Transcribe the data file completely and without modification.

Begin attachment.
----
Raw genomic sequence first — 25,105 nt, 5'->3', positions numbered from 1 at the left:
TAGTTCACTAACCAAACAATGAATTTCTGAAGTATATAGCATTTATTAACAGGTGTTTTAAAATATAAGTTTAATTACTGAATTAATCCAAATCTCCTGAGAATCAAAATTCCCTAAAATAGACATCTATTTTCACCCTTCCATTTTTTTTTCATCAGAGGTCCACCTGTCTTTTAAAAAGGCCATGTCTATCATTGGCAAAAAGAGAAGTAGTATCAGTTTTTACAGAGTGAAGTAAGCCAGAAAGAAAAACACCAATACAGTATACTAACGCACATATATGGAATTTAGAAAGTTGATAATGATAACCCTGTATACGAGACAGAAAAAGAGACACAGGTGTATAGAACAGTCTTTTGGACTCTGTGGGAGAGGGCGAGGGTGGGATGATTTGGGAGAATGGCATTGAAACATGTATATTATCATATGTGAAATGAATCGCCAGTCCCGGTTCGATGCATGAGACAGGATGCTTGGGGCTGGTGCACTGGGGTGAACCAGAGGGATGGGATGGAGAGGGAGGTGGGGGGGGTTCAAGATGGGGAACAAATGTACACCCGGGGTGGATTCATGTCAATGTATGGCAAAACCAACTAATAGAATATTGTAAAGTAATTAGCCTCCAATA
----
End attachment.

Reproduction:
Raw genomic sequence first — 25,105 nt, 5'->3', positions numbered from 1 at the left:
TAGTTCACTAACCAAACAATGAATTTCTGAAGTATATAGCATTTATTAACAGGTGTTTTAAAATATAAGTTTAATTACTGAATTAATCCAAATCTCCTGAGAATCAAAATTCCCTAAAATAGACATCTATTTTCACCCTTCCATTTTTTTTTCATCAGAGGTCCACCTGTCTTTTAAAAAGGCCATGTCTATCATTGGCAAAAAGAGAAGTAGTATCAGTTTTTACAGAGTGAAGTAAGCCAGAAAGAAAAACACCAATACAGTATACTAACGCACATATATGGAATTTAGAAAGTTGATAATGATAACCCTGTATACGAGACAGAAAAAGAGACACAGGTGTATAGAACAGTCTTTTGGACTCTGTGGGAGAGGGCGAGGGTGGGATGATTTGGGAGAATGGCATTGAAACATGTATATTATCATATGTGAAATGAATCGCCAGTCCCGGTTCGATGCATGAGACAGGATGCTTGGGGCTGGTGCACTGGGGTGAACCAGAGGGATGGGATGGAGAGGGAGGTGGGGGGGGTTCAAGATGGGGAACAAATGTACACCCGGGGTGGATTCATGTCAATGTATGGCAAAACCAACTAATAGAATATTGTAAAGTAATTAGCCTCCAATA